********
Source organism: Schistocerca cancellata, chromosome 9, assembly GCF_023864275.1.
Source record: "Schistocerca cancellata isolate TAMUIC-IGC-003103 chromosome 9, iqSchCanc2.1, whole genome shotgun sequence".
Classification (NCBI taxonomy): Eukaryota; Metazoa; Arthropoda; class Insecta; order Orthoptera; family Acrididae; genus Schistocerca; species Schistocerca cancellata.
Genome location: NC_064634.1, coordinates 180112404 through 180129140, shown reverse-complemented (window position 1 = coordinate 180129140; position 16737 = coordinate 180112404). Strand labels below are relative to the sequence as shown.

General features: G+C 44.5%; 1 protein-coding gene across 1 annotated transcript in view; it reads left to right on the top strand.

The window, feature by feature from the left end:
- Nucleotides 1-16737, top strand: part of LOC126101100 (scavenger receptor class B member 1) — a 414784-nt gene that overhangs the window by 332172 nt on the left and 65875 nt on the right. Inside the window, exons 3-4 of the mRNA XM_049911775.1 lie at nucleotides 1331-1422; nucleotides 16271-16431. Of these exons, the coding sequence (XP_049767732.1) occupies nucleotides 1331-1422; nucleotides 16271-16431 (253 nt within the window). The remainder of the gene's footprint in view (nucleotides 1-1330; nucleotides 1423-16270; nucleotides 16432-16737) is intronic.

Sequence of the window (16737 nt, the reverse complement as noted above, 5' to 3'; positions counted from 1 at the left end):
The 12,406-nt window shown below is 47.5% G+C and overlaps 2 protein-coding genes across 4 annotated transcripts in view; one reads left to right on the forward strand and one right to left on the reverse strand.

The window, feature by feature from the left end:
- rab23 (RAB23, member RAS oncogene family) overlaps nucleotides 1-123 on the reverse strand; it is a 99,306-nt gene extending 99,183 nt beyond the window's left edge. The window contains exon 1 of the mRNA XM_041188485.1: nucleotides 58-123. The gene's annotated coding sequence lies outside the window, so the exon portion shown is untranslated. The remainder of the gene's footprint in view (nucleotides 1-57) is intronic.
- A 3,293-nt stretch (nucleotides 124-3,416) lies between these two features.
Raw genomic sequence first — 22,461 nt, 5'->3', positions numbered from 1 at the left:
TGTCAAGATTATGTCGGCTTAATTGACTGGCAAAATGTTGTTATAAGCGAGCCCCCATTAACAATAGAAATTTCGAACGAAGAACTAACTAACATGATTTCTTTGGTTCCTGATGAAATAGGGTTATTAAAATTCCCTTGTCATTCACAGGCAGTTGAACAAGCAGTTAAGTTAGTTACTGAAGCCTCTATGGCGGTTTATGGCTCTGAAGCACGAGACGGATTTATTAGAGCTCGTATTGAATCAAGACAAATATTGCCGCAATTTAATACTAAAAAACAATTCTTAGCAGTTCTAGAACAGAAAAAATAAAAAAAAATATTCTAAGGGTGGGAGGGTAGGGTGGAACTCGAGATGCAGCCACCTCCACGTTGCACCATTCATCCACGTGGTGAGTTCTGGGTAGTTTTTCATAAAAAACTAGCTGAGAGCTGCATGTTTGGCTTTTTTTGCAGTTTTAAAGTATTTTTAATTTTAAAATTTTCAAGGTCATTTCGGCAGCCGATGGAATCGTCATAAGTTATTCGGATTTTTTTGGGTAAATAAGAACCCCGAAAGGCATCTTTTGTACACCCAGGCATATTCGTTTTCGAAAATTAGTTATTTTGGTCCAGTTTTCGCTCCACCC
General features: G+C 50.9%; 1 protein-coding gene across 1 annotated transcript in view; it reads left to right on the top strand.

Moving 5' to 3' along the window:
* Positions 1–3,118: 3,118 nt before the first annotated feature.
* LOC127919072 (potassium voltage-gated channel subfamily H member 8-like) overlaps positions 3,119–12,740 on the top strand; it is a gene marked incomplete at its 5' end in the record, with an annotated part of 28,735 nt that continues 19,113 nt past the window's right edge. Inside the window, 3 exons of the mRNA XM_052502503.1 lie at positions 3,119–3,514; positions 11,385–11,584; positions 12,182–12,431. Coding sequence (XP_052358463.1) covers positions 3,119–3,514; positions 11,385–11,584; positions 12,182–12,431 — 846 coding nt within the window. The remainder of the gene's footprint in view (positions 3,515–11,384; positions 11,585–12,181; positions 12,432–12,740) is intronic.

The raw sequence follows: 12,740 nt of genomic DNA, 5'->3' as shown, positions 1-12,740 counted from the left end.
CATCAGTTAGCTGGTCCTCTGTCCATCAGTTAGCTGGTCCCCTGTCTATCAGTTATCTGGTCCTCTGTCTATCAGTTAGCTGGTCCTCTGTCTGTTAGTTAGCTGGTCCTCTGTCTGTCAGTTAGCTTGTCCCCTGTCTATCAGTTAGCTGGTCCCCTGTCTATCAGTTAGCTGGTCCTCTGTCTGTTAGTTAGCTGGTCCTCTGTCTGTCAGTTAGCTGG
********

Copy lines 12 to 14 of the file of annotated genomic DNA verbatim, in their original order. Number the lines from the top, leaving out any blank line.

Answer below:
- A 3,293-nt stretch (nucleotides 124-3,416) lies between these two features.
Raw genomic sequence first — 22,461 nt, 5'->3', positions numbered from 1 at the left:
TGTCAAGATTATGTCGGCTTAATTGACTGGCAAAATGTTGTTATAAGCGAGCCCCCATTAACAATAGAAATTTCGAACGAAGAACTAACTAACATGATTTCTTTGGTTCCTGATGAAATAGGGTTATTAAAATTCCCTTGTCATTCACAGGCAGTTGAACAAGCAGTTAAGTTAGTTACTGAAGCCTCTATGGCGGTTTATGGCTCTGAAGCACGAGACGGATTTATTAGAGCTCGTATTGAATCAAGACAAATATTGCCGCAATTTAATACTAAAAAACAATTCTTAGCAGTTCTAGAACAGAAAAAATAAAAAAAAATATTCTAAGGGTGGGAGGGTAGGGTGGAACTCGAGATGCAGCCACCTCCACGTTGCACCATTCATCCACGTGGTGAGTTCTGGGTAGTTTTTCATAAAAAACTAGCTGAGAGCTGCATGTTTGGCTTTTTTTGCAGTTTTAAAGTATTTTTAATTTTAAAATTTTCAAGGTCATTTCGGCAGCCGATGGAATCGTCATAAGTTATTCGGATTTTTTTGGGTAAATAAGAACCCCGAAAGGCATCTTTTGTACACCCAGGCATATTCGTTTTCGAAAATTAGTTATTTTGGTCCAGTTTTCGCTCCACCC